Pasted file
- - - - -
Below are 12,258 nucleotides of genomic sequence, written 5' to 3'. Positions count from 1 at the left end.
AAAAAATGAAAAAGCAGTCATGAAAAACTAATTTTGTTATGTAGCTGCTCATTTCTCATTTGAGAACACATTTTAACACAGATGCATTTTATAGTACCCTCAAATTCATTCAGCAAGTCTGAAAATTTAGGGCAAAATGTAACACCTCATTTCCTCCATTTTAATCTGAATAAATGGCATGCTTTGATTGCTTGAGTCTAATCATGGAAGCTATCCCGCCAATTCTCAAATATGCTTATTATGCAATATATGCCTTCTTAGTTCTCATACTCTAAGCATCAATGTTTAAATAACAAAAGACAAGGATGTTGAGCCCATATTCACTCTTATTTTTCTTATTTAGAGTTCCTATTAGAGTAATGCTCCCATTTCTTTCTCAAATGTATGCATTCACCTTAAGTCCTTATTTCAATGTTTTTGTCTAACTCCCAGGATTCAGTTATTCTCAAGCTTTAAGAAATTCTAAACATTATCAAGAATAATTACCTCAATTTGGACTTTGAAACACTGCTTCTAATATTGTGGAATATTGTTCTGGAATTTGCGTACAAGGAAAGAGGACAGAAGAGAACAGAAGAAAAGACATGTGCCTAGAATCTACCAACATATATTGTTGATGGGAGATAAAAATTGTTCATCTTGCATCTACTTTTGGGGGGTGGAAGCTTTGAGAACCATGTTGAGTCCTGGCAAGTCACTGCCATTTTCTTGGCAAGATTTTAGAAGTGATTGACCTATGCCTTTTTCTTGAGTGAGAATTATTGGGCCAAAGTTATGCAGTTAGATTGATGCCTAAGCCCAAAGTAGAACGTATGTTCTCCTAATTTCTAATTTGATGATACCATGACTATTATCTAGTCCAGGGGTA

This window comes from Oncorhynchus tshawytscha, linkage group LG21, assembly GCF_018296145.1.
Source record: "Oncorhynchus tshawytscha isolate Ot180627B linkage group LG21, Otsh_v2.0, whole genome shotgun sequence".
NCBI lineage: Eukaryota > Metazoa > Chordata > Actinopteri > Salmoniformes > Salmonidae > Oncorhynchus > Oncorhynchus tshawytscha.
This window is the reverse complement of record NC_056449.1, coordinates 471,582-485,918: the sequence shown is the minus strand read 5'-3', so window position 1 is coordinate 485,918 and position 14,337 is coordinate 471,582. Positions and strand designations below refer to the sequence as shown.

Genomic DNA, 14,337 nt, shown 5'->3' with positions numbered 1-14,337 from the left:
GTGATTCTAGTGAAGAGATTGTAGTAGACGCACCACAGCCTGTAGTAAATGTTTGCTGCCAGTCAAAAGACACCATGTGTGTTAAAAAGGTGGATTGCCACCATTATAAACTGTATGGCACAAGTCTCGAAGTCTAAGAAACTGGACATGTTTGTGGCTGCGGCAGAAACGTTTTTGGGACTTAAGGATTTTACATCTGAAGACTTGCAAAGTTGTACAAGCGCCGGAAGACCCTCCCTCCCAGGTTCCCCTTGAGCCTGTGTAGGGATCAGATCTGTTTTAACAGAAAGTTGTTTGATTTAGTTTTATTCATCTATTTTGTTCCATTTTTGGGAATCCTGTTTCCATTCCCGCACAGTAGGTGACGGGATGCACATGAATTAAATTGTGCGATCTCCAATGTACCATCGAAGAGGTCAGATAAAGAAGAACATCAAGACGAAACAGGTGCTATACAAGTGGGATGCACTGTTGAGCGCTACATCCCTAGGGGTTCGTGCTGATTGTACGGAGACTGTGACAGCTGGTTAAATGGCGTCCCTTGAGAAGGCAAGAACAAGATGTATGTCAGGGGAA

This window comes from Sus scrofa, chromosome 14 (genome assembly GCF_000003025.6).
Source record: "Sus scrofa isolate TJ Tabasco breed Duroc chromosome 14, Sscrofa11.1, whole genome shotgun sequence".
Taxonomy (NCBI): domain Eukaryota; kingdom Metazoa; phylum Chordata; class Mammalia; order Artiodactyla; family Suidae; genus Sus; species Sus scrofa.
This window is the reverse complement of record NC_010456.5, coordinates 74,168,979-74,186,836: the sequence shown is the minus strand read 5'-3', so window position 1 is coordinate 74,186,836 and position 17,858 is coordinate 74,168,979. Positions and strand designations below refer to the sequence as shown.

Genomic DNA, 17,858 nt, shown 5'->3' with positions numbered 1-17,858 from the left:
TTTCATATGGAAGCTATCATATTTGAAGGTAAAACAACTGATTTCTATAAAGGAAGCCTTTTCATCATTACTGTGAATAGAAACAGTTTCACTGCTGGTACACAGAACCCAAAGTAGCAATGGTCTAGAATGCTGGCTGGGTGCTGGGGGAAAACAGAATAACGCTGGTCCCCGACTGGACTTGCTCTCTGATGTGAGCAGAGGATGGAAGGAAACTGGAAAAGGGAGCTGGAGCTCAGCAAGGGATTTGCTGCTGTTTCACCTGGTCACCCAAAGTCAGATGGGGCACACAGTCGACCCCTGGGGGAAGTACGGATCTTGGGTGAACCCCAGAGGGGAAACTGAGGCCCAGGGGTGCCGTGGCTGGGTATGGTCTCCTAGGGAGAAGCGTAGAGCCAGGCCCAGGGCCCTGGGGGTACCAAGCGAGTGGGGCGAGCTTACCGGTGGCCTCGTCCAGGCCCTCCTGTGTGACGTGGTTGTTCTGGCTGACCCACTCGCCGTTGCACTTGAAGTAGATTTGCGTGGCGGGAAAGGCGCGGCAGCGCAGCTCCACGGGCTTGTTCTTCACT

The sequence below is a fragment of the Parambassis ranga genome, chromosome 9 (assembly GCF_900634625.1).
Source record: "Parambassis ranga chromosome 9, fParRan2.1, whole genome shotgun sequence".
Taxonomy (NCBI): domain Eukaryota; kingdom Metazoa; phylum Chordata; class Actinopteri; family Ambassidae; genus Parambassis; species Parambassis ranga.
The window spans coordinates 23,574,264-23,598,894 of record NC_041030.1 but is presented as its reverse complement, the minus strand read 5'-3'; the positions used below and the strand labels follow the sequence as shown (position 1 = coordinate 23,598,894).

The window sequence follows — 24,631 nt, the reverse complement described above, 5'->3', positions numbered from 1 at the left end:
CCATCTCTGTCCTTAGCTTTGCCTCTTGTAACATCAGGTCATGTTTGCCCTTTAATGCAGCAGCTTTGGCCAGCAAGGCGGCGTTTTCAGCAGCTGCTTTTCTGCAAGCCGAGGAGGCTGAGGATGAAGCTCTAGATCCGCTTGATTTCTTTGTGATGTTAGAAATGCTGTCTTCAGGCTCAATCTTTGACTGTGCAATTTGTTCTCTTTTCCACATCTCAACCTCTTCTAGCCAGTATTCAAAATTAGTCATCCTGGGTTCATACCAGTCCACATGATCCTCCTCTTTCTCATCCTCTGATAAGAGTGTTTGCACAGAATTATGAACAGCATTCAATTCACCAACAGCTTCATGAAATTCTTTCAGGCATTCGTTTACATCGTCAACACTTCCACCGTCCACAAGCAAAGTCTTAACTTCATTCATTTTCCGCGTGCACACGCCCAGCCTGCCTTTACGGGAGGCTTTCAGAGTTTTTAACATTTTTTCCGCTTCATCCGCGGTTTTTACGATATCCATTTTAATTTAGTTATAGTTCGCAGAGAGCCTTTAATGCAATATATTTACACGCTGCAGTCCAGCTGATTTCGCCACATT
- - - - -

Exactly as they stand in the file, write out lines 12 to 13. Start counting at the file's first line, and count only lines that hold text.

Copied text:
This window is the reverse complement of record NC_010456.5, coordinates 74,168,979-74,186,836: the sequence shown is the minus strand read 5'-3', so window position 1 is coordinate 74,186,836 and position 17,858 is coordinate 74,168,979. Positions and strand designations below refer to the sequence as shown.

Genomic DNA, 17,858 nt, shown 5'->3' with positions numbered 1-17,858 from the left: